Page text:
The names of the various subscribers — all "residenters in Scotland" — are noteworthy. They comprise nobles, landed gentry, merchants, ministers, surgeons, lawyers, &c., including all the royal burghs of Scotland. Paterson's scheme appealed strongly to the ladies of Scotland, the first five names put down on the list being—

The "Good Town of Edinburgh" (per Lord Provost Chiesly) took the maximum subscription of 3000, and the Merchant Company of Edinburgh took 1200, while the little "Town of Queensferry" went in for 100 stock. On the closing day the "Royal Burghs," as a body, ventured 3000, and the last to sign the list was "Sir Archibald Mure, in name of the burgh of Cowpper of Fyfe," for 100 stock.

The various calls made on the stockholders were as follows :—

Note.—The first call of 25 per cent was to bear interest from 1st August 1698, and the remaining calls from their respective dates of payment.

The first instalment of 25 per cent was well met. It should have produced 100,000, and it actually realised the sum of 98,223, 17s. 2d. In connection with this call, the Directors offered a discount of 12 per cent on prepayments, whereby they drew in the sum of 34,006, 13s. 4d. before the due date, 1st June. This proved to be bad business, as the Company, in their assumed role of bankers, commenced shortly afterwards to lend money to their proprietors at the modified rate of 4 per cent. They had to make this concession in competing with the Bank of Scotland, whose directors at this time had reduced the interest on loans from 6 per cent — the legal rate — to 4 per cent.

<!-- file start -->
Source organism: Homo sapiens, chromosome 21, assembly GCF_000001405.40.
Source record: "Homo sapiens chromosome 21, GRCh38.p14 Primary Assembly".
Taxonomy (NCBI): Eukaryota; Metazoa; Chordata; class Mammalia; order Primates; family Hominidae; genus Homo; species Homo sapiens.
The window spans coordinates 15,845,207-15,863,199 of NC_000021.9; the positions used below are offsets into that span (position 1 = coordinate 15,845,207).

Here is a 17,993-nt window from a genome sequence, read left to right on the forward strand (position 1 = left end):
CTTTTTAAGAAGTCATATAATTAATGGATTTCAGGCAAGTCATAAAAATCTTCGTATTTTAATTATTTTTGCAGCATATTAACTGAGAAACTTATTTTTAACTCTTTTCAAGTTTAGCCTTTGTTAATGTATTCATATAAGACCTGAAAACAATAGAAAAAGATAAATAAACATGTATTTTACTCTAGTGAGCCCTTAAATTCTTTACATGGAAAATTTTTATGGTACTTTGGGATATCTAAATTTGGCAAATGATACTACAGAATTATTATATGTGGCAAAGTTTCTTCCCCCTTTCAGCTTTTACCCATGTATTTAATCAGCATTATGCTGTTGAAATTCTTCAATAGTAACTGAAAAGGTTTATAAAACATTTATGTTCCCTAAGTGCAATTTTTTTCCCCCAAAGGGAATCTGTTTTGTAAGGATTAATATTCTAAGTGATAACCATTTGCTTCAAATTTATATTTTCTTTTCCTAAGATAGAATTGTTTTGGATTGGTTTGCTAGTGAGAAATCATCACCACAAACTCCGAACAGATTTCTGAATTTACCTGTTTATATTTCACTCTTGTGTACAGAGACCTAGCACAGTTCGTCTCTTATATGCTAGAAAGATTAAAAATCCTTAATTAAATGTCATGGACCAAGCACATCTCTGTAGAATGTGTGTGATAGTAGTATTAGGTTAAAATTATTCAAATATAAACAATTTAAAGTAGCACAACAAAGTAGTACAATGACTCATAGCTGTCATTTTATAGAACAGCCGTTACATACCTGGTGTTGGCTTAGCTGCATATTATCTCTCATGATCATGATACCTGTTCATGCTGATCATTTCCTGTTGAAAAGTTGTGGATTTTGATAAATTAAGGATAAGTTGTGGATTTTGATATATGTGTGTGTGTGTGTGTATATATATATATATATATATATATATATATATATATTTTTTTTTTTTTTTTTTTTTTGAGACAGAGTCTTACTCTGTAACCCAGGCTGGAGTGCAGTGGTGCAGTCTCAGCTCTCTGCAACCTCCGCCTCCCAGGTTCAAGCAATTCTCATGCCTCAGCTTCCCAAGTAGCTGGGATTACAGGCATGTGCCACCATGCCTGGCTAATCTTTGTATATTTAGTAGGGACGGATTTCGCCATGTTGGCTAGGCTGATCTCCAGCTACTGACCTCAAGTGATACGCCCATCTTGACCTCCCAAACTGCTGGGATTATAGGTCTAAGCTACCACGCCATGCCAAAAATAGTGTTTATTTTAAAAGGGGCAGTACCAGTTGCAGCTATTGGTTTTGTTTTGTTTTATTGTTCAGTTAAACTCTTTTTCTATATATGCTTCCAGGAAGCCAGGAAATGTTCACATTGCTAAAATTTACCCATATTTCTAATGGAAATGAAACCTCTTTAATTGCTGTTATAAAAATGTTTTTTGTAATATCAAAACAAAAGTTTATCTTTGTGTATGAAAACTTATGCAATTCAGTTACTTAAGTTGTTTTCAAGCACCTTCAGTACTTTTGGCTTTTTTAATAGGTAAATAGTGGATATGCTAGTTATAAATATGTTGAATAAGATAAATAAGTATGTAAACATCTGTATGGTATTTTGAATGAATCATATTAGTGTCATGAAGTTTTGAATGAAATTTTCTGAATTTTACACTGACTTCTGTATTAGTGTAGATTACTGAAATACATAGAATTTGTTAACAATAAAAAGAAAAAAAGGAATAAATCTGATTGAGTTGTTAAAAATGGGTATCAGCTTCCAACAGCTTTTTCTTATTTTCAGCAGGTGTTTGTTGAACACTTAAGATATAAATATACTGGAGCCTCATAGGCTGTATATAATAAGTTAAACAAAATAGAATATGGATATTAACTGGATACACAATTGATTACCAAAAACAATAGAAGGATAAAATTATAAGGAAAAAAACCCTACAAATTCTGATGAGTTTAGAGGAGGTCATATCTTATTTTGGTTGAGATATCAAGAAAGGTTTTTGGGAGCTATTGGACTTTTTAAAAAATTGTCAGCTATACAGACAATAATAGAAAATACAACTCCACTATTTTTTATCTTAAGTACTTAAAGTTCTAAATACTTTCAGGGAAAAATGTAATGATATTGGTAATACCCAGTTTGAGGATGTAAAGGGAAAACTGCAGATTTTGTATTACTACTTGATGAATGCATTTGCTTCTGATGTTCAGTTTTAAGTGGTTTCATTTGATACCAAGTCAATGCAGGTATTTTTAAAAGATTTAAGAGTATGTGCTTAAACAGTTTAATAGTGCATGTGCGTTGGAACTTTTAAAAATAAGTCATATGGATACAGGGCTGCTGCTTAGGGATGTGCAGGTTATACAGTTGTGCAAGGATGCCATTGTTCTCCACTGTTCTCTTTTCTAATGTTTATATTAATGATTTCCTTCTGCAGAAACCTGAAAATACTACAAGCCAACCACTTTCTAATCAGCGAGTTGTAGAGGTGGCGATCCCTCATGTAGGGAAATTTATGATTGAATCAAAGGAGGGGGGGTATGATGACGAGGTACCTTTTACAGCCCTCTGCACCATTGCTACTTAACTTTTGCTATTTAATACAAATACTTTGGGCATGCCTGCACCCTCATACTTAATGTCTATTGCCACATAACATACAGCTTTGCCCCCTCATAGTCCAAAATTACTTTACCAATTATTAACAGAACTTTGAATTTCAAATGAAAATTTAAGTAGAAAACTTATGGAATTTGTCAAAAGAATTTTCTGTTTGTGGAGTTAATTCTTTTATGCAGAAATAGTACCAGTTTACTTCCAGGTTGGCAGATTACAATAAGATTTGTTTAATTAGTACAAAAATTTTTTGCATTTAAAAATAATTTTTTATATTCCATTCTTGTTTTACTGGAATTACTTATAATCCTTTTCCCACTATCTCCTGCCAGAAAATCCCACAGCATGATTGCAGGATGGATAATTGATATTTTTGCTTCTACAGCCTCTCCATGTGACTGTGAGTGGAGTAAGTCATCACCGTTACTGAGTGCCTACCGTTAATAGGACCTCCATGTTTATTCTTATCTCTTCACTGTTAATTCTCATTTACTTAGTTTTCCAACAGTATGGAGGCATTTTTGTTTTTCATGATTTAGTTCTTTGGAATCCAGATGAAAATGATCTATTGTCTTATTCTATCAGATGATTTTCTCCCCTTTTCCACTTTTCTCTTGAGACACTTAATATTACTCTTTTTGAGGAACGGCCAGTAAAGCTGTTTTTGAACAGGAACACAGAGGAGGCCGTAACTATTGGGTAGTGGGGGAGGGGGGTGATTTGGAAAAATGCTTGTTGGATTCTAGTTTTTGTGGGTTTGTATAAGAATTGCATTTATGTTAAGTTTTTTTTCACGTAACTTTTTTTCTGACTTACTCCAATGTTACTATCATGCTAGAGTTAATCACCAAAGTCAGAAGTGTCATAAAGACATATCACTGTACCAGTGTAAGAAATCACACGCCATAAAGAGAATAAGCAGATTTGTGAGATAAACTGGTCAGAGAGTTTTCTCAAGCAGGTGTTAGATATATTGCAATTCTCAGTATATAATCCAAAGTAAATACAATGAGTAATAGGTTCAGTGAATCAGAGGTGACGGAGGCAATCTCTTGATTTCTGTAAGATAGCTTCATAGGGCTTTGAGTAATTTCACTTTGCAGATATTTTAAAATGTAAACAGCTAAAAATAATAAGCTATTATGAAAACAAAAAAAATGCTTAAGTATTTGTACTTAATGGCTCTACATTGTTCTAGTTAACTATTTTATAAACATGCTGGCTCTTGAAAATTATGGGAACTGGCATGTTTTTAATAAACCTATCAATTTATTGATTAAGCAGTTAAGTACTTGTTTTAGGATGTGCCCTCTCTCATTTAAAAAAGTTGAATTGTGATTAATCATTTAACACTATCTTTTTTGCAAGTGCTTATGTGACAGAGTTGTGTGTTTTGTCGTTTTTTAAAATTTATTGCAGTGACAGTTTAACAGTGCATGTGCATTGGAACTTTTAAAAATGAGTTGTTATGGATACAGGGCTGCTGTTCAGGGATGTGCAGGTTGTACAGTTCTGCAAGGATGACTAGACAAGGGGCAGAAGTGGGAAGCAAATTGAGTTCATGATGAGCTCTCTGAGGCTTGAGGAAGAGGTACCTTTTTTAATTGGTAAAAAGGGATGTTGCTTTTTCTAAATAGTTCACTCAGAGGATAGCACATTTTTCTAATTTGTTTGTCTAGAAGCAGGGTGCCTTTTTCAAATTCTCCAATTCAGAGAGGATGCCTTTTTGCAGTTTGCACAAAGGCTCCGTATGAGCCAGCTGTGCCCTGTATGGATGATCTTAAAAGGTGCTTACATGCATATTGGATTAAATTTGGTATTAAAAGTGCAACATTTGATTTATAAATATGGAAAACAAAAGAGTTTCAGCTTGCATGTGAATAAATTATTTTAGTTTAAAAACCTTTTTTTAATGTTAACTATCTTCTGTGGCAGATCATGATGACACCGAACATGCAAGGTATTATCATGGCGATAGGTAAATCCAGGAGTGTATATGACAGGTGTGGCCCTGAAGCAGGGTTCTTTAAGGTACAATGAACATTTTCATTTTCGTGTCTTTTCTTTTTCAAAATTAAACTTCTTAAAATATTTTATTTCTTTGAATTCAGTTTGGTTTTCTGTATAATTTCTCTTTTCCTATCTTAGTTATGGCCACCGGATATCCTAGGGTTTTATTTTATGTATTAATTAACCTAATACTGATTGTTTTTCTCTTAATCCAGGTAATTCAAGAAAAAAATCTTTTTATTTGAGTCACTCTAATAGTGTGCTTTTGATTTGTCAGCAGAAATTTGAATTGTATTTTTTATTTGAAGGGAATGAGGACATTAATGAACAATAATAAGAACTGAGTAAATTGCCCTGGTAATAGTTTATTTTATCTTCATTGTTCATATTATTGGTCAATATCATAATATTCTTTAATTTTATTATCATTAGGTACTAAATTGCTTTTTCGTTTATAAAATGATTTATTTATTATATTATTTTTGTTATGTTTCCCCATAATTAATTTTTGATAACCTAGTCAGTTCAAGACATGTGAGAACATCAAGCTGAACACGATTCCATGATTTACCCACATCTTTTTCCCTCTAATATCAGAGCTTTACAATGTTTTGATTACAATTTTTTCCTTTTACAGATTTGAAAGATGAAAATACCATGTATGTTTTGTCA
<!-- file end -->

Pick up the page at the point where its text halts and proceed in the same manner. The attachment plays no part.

As mentioned above, the various calls made by the Directors amounted in all to 42 per cent of the total capital of 400,000 subscribed, and this should have realised 170,000. The actual cash paid up by the subscribers in respect of calls was 153,448, 5s. 4d., along with 65,646, 3s. 2d. of overdue interest. This large amount of interest indicates the great difficulty experienced by the subscribers in meeting their calls. In the extraordinary national enthusiasm evoked at the time, the Scottish people subscribed for much more stock than they were able to pay calls upon. In the final years of the Company, subscribers all over the country had to be sued at law for payment of their calls, and when the Company was dissolved in 1707 a considerable balance then still due by the proprietors had to be cancelled.

The call-money paid up, together with the interest, amounted in all to 219,094, 8s. 7d., and this sum represented the grand total which Scotland stood to lose in the ill-fated concern.